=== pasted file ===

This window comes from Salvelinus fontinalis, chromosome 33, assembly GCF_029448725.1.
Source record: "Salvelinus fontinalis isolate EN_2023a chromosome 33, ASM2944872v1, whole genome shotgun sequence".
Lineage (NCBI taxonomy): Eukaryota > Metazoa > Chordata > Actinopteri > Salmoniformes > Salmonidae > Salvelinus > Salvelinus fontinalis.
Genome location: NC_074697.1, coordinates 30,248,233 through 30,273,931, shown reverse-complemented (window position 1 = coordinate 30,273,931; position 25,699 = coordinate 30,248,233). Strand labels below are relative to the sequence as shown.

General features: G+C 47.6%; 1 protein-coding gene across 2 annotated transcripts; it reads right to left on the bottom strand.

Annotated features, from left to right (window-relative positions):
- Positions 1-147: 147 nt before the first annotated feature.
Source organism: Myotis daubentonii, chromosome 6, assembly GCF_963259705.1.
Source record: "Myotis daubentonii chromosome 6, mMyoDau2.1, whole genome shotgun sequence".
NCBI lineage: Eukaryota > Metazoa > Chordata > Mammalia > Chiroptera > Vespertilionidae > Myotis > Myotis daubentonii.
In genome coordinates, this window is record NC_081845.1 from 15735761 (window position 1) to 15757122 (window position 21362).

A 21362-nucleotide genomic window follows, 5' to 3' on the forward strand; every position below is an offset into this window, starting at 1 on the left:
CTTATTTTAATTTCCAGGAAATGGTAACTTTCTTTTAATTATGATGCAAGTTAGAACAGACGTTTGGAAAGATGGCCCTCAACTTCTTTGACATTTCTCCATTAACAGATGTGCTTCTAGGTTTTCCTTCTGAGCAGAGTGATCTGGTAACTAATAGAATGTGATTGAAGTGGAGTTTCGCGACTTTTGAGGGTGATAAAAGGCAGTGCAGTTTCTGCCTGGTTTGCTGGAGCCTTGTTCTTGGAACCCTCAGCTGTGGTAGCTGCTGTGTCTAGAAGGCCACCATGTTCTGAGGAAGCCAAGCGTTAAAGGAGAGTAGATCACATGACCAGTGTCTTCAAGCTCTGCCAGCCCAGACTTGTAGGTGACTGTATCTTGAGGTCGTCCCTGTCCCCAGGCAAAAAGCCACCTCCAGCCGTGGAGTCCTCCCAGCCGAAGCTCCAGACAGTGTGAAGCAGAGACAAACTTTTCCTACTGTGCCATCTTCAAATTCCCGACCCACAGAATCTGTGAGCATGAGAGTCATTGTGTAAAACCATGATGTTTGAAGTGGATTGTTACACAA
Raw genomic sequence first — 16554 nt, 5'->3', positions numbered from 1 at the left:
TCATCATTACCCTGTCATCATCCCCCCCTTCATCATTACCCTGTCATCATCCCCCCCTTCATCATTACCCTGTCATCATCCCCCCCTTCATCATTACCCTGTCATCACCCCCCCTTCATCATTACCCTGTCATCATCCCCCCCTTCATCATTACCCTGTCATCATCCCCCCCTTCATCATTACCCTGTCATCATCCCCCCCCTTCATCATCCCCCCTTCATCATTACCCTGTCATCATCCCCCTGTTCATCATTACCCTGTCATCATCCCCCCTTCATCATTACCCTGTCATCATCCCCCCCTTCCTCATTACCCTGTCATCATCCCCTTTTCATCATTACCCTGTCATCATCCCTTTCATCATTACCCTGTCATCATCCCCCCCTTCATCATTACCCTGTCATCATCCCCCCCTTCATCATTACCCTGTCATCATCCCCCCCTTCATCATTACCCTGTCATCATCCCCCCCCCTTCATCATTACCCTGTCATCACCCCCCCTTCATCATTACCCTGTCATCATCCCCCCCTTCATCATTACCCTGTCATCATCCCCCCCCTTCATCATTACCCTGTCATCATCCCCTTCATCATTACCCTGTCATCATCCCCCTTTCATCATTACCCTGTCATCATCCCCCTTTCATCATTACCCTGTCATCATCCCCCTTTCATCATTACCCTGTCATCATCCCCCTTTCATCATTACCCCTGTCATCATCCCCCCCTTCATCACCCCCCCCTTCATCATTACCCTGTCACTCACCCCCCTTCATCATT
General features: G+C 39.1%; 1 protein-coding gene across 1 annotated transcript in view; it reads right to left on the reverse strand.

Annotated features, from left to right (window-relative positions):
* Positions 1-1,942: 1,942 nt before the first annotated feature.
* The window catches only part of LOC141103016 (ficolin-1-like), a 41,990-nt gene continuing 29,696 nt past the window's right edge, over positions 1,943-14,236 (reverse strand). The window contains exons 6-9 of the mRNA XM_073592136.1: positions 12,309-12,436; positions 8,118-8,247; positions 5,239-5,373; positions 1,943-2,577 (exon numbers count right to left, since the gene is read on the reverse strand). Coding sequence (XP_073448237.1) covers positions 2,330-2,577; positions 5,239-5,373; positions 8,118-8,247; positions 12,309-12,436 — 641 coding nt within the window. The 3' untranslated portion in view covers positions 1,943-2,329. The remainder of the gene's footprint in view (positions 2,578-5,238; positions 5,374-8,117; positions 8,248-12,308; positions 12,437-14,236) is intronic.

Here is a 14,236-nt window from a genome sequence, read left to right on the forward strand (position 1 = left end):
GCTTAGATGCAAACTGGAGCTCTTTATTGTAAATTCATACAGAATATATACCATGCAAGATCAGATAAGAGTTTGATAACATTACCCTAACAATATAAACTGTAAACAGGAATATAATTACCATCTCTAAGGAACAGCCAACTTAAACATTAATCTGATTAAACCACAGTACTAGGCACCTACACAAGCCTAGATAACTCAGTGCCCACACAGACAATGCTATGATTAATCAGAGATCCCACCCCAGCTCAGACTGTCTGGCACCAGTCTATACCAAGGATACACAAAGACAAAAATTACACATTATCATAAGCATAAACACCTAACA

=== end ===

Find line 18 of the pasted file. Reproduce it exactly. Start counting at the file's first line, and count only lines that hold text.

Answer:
* Positions 1-1,942: 1,942 nt before the first annotated feature.